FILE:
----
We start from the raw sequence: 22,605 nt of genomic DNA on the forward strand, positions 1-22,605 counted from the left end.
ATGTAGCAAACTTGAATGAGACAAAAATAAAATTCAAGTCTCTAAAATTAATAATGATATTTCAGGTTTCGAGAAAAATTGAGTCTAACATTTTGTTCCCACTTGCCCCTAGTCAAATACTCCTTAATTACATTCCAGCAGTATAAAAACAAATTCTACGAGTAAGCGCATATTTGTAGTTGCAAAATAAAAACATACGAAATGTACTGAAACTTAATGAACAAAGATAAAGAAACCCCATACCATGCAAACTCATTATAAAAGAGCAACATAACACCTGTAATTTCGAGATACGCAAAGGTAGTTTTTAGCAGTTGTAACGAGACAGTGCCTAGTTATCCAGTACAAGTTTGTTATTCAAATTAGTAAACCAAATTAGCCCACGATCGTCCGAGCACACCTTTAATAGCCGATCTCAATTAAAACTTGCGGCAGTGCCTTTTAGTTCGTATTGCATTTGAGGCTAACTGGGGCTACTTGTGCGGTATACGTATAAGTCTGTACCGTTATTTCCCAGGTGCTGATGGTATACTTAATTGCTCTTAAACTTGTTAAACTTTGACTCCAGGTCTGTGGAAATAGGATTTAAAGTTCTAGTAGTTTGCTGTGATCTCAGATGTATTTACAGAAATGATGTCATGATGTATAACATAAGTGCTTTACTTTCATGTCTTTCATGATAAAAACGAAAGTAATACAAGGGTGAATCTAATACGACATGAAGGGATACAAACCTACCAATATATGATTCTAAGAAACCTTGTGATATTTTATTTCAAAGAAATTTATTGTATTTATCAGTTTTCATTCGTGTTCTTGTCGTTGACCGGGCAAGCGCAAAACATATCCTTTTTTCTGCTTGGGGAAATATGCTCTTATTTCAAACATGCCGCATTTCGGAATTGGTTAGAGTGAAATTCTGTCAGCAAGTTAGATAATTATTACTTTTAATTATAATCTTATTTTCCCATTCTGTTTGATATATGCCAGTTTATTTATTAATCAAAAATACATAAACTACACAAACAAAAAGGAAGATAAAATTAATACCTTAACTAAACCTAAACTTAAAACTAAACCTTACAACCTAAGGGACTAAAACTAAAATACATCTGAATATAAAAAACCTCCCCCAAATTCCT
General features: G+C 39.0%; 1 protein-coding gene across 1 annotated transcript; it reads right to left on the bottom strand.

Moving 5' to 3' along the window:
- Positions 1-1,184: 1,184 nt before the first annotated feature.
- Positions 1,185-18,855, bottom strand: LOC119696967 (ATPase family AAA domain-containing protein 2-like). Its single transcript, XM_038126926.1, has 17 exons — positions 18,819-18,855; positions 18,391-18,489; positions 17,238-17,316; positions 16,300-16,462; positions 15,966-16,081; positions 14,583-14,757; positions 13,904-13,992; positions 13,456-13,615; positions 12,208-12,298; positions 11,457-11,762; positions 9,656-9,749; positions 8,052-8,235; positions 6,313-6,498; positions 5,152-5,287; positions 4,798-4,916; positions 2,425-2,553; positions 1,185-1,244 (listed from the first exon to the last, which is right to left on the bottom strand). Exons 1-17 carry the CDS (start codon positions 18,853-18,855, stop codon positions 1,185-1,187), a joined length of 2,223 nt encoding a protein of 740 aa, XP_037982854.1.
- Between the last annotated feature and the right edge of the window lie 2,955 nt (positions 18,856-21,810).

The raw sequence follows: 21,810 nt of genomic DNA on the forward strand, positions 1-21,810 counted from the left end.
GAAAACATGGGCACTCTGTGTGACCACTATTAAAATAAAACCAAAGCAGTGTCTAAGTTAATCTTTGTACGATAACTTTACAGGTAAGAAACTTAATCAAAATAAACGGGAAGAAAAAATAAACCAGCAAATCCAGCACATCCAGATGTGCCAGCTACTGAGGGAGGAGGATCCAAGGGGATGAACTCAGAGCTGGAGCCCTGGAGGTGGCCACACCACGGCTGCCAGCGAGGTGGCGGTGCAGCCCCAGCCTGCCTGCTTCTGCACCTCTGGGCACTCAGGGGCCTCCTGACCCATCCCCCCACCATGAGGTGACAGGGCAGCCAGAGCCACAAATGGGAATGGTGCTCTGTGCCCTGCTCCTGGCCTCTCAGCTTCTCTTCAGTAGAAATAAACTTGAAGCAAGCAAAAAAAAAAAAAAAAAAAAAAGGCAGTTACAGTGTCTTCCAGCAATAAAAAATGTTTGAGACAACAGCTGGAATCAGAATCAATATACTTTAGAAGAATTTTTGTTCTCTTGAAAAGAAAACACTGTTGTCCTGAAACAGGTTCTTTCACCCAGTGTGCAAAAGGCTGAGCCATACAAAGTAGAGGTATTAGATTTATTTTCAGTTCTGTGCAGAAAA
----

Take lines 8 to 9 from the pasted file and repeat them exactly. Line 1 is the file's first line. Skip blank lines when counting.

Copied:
The raw sequence follows: 21,810 nt of genomic DNA on the forward strand, positions 1-21,810 counted from the left end.
GAAAACATGGGCACTCTGTGTGACCACTATTAAAATAAAACCAAAGCAGTGTCTAAGTTAATCTTTGTACGATAACTTTACAGGTAAGAAACTTAATCAAAATAAACGGGAAGAAAAAATAAACCAGCAAATCCAGCACATCCAGATGTGCCAGCTACTGAGGGAGGAGGATCCAAGGGGATGAACTCAGAGCTGGAGCCCTGGAGGTGGCCACACCACGGCTGCCAGCGAGGTGGCGGTGCAGCCCCAGCCTGCCTGCTTCTGCACCTCTGGGCACTCAGGGGCCTCCTGACCCATCCCCCCACCATGAGGTGACAGGGCAGCCAGAGCCACAAATGGGAATGGTGCTCTGTGCCCTGCTCCTGGCCTCTCAGCTTCTCTTCAGTAGAAATAAACTTGAAGCAAGCAAAAAAAAAAAAAAAAAAAAAAGGCAGTTACAGTGTCTTCCAGCAATAAAAAATGTTTGAGACAACAGCTGGAATCAGAATCAATATACTTTAGAAGAATTTTTGTTCTCTTGAAAAGAAAACACTGTTGTCCTGAAACAGGTTCTTTCACCCAGTGTGCAAAAGGCTGAGCCATACAAAGTAGAGGTATTAGATTTATTTTCAGTTCTGTGCAGAAAA